Value by Design: A positioning framework for course creators

Online education is about to get a whole new look.

Value by Design: A positioning framework for course creators

I’ve shelled out a lot of money for education over the years.

I have 1 bachelor's, 2 master's, and a post-grad certificate on my wall that collectively took me 11 years and $150,000+ to attain.

college degrees on wall
These are, by far, the most expensive items I have on my wall. 😅

And I loved every minute of it. For me, university always felt like a sure thing, an investment. I knew for every dollar I put in, I'd get something even more valuable in return. Education, yes. But also connection, mentorship, experience, and, of course, prestige.

So, as someone who loves education, who has happily spent money on it in the past – and will in the future, who even dedicated part of their educational journey to understanding this space better (M.Ed. in Instructional Design)…

Why don’t online courses evoke the same positive feelings?

The undercurrent

As I outlined the material for this report, I wrote this line:

Every time I buy an online course, it feels like flipping a coin on whether or not I’ll be taken advantage of.

That's a harsh truth not many people would say aloud on either end of the aisle: people buying courses to improve their lives or the ones selling them to improve theirs. But it's a reality we must face as the digital education space matures and competition grows fiercer.

As I conducted my research, I found an undercurrent running beneath every conversation around online courses. No matter if your goal is to:

  • Sell more courses
  • Purchase better ones
  • Avoid scams
  • Or earn your living in this space through consulting, services, etc.

The undercurrent is positioning.

The better we understand the factors that influence positioning, the better we can make the entire online education space, and the more we will individually and financially win as a result.

Thesis: Courses, and the creators who make them, succeed or fail based on their positioning; and our definition of positioning is too narrow.

What is positioning?

We will spend the bulk of this report deconstructing the factors that make positioning possible. However, I want to start with a visual to guide our conversation (yes, this is a food analogy).

Imagine you’re invited to a community potluck and are asked to bring any dish you like. But, being the competitive entrepreneur you are, you want your dish to be the most popular.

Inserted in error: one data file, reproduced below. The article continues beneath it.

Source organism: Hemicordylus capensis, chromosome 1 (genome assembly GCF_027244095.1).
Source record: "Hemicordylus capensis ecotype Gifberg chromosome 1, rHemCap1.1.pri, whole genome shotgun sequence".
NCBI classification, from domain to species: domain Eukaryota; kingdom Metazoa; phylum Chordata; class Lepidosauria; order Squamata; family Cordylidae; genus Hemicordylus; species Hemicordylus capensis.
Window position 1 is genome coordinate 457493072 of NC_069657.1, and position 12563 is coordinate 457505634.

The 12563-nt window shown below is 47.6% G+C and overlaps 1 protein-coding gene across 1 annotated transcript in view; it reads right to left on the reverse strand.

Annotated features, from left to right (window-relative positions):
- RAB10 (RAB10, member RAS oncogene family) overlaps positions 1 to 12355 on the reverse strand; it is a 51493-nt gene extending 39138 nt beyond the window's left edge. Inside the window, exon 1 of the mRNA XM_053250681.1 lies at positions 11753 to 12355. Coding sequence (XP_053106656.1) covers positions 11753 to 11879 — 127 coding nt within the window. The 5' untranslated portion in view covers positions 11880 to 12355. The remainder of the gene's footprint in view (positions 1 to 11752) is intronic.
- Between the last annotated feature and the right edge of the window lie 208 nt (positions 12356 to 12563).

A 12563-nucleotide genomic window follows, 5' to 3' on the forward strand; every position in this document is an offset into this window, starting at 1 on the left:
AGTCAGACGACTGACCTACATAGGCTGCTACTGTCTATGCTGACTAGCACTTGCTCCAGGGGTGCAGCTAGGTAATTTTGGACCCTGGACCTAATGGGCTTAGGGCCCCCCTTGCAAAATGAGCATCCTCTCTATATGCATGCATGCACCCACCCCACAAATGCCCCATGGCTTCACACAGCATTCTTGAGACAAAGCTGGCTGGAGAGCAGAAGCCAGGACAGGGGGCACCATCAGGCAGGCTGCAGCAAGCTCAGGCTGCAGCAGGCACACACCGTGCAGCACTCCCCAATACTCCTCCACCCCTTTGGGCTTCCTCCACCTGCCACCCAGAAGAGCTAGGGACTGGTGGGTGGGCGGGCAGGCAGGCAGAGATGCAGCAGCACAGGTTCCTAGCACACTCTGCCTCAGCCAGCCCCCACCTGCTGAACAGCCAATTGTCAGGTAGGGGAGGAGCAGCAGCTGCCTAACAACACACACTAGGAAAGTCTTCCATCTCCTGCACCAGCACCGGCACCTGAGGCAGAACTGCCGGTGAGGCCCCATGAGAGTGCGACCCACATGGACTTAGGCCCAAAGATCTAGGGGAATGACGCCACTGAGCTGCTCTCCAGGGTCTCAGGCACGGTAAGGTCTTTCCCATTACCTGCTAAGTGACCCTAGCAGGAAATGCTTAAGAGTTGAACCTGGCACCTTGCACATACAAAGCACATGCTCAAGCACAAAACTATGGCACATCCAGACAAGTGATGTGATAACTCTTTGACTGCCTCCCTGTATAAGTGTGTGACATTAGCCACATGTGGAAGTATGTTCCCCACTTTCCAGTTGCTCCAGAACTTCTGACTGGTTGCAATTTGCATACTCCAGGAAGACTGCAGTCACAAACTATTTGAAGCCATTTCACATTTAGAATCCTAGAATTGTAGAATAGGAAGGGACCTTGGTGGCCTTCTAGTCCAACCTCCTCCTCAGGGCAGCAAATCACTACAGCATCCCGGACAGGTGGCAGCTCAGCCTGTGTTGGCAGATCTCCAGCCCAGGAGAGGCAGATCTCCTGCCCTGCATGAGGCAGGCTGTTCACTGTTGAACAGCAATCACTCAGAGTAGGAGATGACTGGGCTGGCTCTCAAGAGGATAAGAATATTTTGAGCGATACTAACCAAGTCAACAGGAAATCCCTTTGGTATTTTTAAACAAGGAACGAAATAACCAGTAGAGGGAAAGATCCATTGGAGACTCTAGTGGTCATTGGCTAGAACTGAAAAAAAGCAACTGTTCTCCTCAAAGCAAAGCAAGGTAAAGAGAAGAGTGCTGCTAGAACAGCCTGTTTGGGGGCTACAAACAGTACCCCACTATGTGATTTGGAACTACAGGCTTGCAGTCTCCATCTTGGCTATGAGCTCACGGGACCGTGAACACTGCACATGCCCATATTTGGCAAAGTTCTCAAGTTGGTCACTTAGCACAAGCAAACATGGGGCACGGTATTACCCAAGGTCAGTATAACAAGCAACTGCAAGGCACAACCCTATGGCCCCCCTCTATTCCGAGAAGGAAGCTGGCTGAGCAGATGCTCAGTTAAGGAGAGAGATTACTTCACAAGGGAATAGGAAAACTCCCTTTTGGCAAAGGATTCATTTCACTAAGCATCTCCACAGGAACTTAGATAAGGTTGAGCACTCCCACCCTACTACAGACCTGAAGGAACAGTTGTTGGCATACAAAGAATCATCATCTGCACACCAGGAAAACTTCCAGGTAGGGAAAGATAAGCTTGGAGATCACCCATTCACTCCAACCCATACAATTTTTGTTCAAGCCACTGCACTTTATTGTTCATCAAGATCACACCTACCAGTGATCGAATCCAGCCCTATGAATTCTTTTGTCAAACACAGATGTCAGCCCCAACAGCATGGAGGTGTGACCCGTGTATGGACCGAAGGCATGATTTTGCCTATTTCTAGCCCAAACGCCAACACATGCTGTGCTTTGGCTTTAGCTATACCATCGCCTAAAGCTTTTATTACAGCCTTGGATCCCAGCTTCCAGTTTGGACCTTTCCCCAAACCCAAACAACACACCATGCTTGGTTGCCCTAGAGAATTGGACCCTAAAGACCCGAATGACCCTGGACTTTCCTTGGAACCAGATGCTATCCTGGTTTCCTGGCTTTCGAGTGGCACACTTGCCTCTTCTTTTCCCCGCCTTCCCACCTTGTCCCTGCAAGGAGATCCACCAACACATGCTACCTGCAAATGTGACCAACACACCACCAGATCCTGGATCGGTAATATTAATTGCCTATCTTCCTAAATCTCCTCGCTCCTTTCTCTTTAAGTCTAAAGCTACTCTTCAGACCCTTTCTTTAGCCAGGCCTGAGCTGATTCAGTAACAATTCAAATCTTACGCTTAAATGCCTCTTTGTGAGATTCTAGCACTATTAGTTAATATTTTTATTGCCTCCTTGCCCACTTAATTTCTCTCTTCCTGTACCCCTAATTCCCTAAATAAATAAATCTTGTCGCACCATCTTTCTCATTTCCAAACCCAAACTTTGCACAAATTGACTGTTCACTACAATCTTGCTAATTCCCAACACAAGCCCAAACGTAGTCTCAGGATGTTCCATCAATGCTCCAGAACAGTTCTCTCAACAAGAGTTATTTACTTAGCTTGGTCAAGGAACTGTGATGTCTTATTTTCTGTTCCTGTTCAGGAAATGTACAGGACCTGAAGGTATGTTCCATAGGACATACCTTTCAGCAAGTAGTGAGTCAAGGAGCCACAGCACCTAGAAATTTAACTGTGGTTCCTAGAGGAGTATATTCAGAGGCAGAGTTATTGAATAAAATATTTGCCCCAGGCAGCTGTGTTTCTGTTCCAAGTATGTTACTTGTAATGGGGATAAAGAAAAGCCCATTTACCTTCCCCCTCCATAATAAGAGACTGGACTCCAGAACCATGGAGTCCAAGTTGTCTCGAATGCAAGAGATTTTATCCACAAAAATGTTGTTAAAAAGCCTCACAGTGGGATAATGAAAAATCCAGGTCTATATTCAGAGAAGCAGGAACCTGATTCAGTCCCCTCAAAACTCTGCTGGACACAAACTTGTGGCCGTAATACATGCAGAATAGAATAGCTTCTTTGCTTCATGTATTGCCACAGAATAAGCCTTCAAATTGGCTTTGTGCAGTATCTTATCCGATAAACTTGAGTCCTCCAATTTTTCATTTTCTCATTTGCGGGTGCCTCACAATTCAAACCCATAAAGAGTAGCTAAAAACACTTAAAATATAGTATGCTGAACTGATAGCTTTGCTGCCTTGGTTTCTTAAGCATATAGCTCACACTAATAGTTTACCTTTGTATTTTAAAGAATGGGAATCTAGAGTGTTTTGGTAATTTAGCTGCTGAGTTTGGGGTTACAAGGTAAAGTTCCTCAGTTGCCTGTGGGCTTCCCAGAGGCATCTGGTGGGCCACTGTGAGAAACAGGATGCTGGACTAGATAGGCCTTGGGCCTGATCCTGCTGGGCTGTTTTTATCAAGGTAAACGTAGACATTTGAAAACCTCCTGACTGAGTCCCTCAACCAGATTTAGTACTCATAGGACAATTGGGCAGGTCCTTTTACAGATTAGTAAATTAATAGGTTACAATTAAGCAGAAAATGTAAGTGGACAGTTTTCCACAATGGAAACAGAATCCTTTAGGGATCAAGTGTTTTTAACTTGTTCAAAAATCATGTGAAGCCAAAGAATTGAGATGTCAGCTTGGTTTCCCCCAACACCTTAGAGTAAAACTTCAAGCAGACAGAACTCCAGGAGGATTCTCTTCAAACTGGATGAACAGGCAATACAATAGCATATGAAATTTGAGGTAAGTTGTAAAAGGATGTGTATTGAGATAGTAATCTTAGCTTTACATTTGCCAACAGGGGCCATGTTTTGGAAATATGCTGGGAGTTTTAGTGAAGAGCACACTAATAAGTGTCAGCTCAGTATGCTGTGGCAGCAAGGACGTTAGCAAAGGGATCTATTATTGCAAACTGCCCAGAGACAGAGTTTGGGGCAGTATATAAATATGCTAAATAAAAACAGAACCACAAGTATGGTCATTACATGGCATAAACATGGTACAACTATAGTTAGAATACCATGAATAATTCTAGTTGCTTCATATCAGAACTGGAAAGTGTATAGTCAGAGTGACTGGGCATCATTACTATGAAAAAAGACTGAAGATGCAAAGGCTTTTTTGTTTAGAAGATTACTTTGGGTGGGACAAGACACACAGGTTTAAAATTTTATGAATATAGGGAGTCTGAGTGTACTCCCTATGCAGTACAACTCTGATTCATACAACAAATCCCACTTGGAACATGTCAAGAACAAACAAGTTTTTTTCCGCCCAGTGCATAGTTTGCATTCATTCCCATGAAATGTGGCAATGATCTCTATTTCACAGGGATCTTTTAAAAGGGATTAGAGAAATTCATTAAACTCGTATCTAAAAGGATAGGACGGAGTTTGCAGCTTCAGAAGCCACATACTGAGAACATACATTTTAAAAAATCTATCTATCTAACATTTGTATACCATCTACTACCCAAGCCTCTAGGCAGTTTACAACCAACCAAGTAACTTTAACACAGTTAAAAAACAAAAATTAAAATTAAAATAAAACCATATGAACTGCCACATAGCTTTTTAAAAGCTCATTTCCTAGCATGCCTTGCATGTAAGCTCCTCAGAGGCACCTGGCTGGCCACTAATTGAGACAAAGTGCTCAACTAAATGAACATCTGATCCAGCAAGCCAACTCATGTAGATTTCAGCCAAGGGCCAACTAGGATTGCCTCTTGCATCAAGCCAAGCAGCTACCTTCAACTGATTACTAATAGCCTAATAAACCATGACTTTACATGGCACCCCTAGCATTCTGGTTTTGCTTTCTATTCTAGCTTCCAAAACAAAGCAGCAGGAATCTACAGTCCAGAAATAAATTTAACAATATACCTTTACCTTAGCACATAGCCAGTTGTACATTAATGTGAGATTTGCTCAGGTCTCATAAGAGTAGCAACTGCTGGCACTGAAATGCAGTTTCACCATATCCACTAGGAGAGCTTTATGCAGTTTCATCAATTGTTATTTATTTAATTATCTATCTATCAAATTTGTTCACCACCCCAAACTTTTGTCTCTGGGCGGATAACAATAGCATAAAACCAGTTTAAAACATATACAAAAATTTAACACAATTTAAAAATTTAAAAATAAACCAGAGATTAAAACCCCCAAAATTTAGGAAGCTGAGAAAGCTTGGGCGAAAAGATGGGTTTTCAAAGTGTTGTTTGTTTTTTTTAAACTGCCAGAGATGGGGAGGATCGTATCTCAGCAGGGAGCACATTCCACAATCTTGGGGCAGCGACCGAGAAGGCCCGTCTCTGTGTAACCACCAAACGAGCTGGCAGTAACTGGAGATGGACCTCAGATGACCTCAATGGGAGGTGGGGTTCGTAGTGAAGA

Deciding what to bring first requires choosing a category: appetizer, main dish, or dessert. Next, you choose whether you'll cook an old or new recipe. Then the packaging & delivery: how will you make the final product attractive; will people scoop it onto their plates, or will it come individually served?

When you arrive the day of the potluck, a whole new set of questions arise. Where will you place your dish? Will you serve it or allow others to serve themselves? Are there any similar recipes present? If so, should you place your dish beside it (for a more direct comparison) or closer to where people start their plates so they choose yours first?

All of this is positioning.

Positioning is the collective impact of the decisions one makes regarding their product. How people respond to positioning tells us what they value. Value is the subjective interpretation of positioning.

Often, 1 or 2 positioning elements will be most important and act as a filter for all downstream decision-making. For example, choosing an appetizer filters out the recipes you'll consider, placement the day of, and more.

Our first goal is to identify these elements. To accomplish this, we’ll briefly analyze 9 of the largest course companies on the internet.

Online course companies

CompanyEstimated Revenue# of StudentsPricingAdvantage
Udemy$629M57M$20-200 per coursePrice
Skillshare$14M12M$160 per yearPrestige
LinkedIn Learning$1B+27M$240 per yearNetwork
Khan Academy$44M135M$0Price
MasterClass$94M12M$120 per yearPrestige
Udacity$100M14M$400 per monthTopic
Codeacademy$42M85M$360 per yearTopic
CreativeLive$5M10M$150 per yearTopic

Sources: Individual company websites, Crunchbase, Statista, ProPublica, SignHouse

I chose these examples to focus on for 4 primary reasons:

  1. They sell courses, not just the ability to sell courses (e.g., Teachable, Kajabi).
  2. They have their own distinct brands, unlike entities like MIT OpenCourseWare, which are tied to existing universities.
  3. There is public data available because of their size.
  4. Their success tells us which positioning elements students value most.

Common positioning elements

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